But it is towards the end of her article that Crowley, in a concluding section, really digs into this key point about “saving Southampton.” She notes, quite correctly, that what is missing for the years 1601-1603 is any record of who made the decision to spare Southampton, and why that decision was made (remember, the pardon was issued by King James — not Elizabeth — in April 1603). This section of the article (Section IV) is actually the longest section, running from pages 123-141, which is 19 pages in a 34 page-long article. It is in these pages that Crowley explores the question of whether it was Southampton’s writing alone (in either this poem or his Privy Council letters) that saved him, or, as she noted earlier, whether it was “someone or something else.”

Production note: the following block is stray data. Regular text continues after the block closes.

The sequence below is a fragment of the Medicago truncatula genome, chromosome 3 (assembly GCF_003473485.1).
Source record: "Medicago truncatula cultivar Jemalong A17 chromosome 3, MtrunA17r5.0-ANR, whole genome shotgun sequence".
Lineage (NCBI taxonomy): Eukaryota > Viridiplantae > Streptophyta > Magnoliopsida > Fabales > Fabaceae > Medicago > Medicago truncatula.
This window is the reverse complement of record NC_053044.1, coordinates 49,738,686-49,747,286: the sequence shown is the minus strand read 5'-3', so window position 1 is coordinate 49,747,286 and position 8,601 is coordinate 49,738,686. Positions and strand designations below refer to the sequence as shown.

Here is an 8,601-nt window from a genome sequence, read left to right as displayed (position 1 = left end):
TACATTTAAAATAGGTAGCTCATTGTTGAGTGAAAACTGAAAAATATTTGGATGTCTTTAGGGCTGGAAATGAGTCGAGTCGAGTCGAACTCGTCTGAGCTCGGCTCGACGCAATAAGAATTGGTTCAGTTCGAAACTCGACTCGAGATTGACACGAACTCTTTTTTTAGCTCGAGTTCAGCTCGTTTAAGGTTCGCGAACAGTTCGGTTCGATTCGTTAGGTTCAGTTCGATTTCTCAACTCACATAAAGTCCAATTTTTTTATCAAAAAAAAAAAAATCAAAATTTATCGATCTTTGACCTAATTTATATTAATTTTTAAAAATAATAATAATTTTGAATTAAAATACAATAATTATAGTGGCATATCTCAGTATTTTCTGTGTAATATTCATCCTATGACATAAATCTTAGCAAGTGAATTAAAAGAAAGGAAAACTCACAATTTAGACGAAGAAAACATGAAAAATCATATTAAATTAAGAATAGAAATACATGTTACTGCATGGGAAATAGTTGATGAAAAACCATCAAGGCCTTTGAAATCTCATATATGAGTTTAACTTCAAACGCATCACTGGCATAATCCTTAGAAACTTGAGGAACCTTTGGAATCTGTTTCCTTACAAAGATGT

To those of us who have been following this story for years this is extremely interesting, because Crowley arrives at the same conclusion that Hank Whittemore and I arrived at years ago — that there is no good reason for Southampton to have been spared, at least not based on the record handed down to us in history. The idea that Robert Cecil interceded to save Southampton out of sympathy alone is questionable, and Crowley herself does question it. She directly analyzes this historical notion that Cecil saved Southampton out of “sympathy,” and concludes that it is unlikely. In looking at Cecil’s letters to others about Southampton (letters in which he expressed some sympathy towards him), Crowley characterizes the letters as “self-serving,” and in talking about them as evidence she puts the word “evidence” in quotation marks, indicating her skepticism that these letters alone are proof that Cecil saved Southampton — or at least saved him out of “sympathy.” Especially revealing is this observation in a footnote: